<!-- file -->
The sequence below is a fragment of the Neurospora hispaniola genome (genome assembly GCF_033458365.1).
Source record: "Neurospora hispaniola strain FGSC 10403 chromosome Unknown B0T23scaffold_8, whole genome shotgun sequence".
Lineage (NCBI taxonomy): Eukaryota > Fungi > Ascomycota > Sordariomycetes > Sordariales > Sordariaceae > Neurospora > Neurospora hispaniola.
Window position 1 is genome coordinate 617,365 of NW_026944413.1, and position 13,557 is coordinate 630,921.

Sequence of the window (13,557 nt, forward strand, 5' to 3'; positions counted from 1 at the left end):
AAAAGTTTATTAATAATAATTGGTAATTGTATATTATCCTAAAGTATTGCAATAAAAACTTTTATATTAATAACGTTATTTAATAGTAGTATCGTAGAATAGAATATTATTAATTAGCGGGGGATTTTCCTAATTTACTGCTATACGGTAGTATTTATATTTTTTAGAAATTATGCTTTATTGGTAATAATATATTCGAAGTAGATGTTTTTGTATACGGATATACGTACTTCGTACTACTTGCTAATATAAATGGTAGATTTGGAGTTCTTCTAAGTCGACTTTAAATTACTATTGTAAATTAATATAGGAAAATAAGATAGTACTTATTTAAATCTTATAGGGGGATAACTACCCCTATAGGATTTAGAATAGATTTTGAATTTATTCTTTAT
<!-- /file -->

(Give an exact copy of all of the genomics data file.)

The sequence below is a fragment of the Neurospora hispaniola genome (genome assembly GCF_033458365.1).
Source record: "Neurospora hispaniola strain FGSC 10403 chromosome Unknown B0T23scaffold_8, whole genome shotgun sequence".
Lineage (NCBI taxonomy): Eukaryota > Fungi > Ascomycota > Sordariomycetes > Sordariales > Sordariaceae > Neurospora > Neurospora hispaniola.
Window position 1 is genome coordinate 617,365 of NW_026944413.1, and position 13,557 is coordinate 630,921.

Sequence of the window (13,557 nt, forward strand, 5' to 3'; positions counted from 1 at the left end):
AAAAGTTTATTAATAATAATTGGTAATTGTATATTATCCTAAAGTATTGCAATAAAAACTTTTATATTAATAACGTTATTTAATAGTAGTATCGTAGAATAGAATATTATTAATTAGCGGGGGATTTTCCTAATTTACTGCTATACGGTAGTATTTATATTTTTTAGAAATTATGCTTTATTGGTAATAATATATTCGAAGTAGATGTTTTTGTATACGGATATACGTACTTCGTACTACTTGCTAATATAAATGGTAGATTTGGAGTTCTTCTAAGTCGACTTTAAATTACTATTGTAAATTAATATAGGAAAATAAGATAGTACTTATTTAAATCTTATAGGGGGATAACTACCCCTATAGGATTTAGAATAGATTTTGAATTTATTCTTTAT